How do loan brokers earn their money? The three most popular ways are:
- they’re paid by a lender every time they introduce a new customer who then takes out a loan
- they charge the borrower a “broker’s fee”
- a combination of the two
Loan Broker is here to save you money. We will never charge you a broker’s fee. We’re only paid when we match up a borrower with a lender and the borrower actually takes out the loan.
#6 Profile (Borrower Profile)
Next, to a credit score, this is the thing that most would-be borrowers worry about the most. Do they fit into a loan company’s criteria for lending? You might have a pretty good credit record but you might worry that a lender you apply to is looking to lend to someone whose circumstances are different from yours.
Let Loan Broker introduce you to the lender “profile” or “borrower profile”.
A profile is a set of guidelines a lender has and the more that a borrower fits into those guidelines, the more likely they are to be offered a loan. What’s in a typical profile?
- level of earnings
- percentage of income derived from benefits or tax credits
- level of expenditure every month
- what your address history has been like in the last few years
- the nature of your employment (full time, part-time, permanent, temporary, zero hours, etc)
- number of county court judgements or missed payments
- number of recent applications for credit
The more boxes you tick, the better. The problem for many borrowers is that lenders generally don’t publish what their profiles are on their websites. That makes it very hard for a borrower to know if they’re applying to the right lender. That’s where loan brokers come in. Lenders share their profiles with brokers because they only want their brokers to pass loan requests onto them where there is a good chance that they’ll say “yes”.
So when we receive your application, we look at the information you’ve provided us together with your credit record and our smart computer system works out the lenders most likely to want to count you as their newest customers within seconds. It’s what we do after that which makes us very different from everyone else and, yes, there’s more on that later in this article!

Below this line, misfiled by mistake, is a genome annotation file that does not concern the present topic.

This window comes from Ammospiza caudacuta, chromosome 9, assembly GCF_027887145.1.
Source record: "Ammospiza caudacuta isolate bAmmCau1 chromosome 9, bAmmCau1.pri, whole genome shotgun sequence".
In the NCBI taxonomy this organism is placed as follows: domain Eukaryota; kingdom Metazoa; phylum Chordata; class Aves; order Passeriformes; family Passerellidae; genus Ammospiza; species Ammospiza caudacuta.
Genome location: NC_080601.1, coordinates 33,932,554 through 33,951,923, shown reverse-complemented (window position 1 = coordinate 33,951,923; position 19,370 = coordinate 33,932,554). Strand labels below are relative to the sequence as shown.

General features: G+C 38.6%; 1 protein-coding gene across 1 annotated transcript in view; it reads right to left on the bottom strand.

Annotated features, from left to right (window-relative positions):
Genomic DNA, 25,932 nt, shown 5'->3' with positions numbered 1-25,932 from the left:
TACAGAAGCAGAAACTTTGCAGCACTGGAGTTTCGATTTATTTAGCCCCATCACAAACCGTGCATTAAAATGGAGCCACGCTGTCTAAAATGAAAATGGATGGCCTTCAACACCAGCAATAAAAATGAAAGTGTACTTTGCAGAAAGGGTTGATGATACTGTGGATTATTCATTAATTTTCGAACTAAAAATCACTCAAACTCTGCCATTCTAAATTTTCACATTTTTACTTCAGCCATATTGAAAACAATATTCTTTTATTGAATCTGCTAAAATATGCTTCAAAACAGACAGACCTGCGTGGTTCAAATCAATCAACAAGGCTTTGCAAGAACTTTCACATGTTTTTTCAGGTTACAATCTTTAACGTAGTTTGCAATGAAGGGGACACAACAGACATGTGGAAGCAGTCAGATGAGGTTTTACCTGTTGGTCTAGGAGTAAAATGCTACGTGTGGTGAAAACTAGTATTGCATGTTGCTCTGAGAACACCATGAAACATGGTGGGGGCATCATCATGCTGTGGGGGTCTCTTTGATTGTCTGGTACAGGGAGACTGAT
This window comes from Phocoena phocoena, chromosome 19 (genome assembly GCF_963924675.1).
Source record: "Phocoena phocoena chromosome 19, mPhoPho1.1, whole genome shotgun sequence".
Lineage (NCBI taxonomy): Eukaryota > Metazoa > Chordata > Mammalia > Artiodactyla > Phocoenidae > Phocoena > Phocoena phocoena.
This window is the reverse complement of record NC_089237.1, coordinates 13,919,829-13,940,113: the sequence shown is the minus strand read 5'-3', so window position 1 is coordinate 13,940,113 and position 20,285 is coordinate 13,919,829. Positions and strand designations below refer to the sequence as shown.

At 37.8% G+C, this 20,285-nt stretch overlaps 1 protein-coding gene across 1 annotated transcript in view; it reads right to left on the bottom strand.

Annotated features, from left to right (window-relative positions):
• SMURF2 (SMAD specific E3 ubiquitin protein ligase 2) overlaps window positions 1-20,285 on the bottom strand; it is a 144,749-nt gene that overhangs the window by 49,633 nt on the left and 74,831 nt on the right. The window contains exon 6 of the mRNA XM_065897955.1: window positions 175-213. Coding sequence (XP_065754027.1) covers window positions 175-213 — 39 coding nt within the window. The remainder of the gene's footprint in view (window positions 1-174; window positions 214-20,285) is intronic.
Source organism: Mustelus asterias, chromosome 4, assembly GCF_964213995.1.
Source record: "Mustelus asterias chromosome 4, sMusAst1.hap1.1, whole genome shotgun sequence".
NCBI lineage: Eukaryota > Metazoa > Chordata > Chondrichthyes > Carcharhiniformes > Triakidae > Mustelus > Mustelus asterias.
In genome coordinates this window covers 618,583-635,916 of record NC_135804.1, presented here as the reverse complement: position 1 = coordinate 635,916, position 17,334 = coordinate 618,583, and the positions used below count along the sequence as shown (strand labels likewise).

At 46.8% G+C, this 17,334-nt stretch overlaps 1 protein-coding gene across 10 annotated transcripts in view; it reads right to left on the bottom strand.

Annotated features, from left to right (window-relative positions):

When you take out a loan, you have to agree to a repayment schedule with your lender. Suppose, if you take out an Unsecured Home Improvement Loan, you pay the loan back in full plus the interest within the agreed end date or final date of loan repayment that is mentioned in your loan agreement.
For short-term loans, you borrow the money for a period of between 2 months and 12 months. Your repayments will be for a fixed amount and you’ll be given a repayment schedule – that tells you when the repayments are due to be taken from your bank account. Your repayments are collected using something called a Continuous Payment Authority. A CPA gives your lender permission to take money out of your bank account using a debit card. You have a legal right to cancel a CPA (although you should speak to your lender before you do that because they can help you if you’re suffering financial difficulties) and a loan provider can only make two attempts to collect payment using a CPA.
Many types of loan products require you to put down “security” or “collateral” before they say “yes” to your loan application. Security is something of value that the lender can take from you in the event that you can’t repay your loan. Your lender will then try to sell your security to pay off the remainder of the loan. If they can’t sell it for the value that you owe, you will have to pay your lender back the remainder of the balance in many cases. Mortgages use our home as security, logbook loan companies our car, and pawnbrokers our valuables (like jewellery or expensive household items).
#9 Type of Loan
Loan Broker offers unsecured personal loans to borrowers. While we don’t lend you the money ourselves, we introduce you to finance companies happy to work with you. If you do take out a loan with a provider we put you in touch with, the agreement is between you and your lender. We introduce you to lenders offering personal loans, and short-term loans. Apply for a loan that works for you. We work to find people the cheapest loans for them.
We are a credit broker and not a lender. When you make an application through us, we send the information you provide us with together with a copy of your credit report to our panel of Financial Conduct Authority-approved lenders whose profiles you most closely match. The providers we work with respond in seconds. Each one which says “yes” to your application tells us the deal they’re willing to offer you. That means that you receive the finance you need on the best possible terms for you. The whole process is done swiftly. And, depending on the lender and on the type of bank account you have, the money could be with you on the very same day.